You’ve just rebuilt your master database. You discover that your other databases are gone, all logins are missing, pulse is rising…

If you take regular backups of your system databases (master and msdb primarily) you have nothing to worry about. If your database files are on undamaged drives you are even better up.

To get all the logins back and all of your user databases “re-attached” you only need to restore your master database. And restoring the msdb database gets you the jobs, schedules and alerts back as well.

To tell the truth: This is not something you do every day, it may even be a bit scary. So here is a simple way to restore your master database, that works in SQL Server 2008, 2008 R2, 2012 and in 2014.

NOTE: commands are written against the default instance (named MSSQLSERVER). If you have a named instance, you’ll have to find the name of it first…

1. Start an elevated command prompt.

2. Run : net stop mssqlserver

3. Navigate to your instance’s “binn” folder (i.e. “C:\Program Files\Microsoft SQL Server\MSSQL11.MSSQLSERVER\MSSQL\Binn”)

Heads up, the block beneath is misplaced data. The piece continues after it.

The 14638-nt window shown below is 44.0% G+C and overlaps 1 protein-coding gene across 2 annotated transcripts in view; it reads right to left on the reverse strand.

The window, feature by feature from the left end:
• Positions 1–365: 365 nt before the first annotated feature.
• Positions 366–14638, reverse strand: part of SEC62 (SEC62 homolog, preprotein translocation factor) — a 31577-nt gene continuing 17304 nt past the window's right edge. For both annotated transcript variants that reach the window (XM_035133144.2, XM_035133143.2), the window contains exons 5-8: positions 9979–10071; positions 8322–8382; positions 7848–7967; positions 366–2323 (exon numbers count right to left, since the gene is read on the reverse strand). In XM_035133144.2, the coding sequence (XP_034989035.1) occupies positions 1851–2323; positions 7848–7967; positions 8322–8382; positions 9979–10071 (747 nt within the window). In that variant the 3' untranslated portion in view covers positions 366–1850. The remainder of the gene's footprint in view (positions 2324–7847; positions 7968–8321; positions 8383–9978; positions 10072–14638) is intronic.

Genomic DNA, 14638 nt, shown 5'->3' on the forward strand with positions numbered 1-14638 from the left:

4. Run : sqlservr.exe -m -c -s MSSQLSERVER
This starts sqlservr (the server executable) in single user mode (-m) as a console/not service application (-c). And the instance name is MSSQLSERVER (the default instance)

!I got a warning from Windows built in firewall at this step. It’s perfectly OK to ignore, and NOT let the application communicate on networks – we’re local so the restore will work anyway.

5. Start ANOTHER Command prompt – DO NOT close the other one.

6. Run : sqlcmd -s. –E
SQL Server command tool logs in to the default instance, locally (-s.) with Windows Authentication (-E)

7. 1>restore database master from disk = ‘full path to backup file ‘

Your other window should now be back at the command prompt. Database restored.

Since the method uses only console tools, it works fine on servers with sparse UI possibilities Ler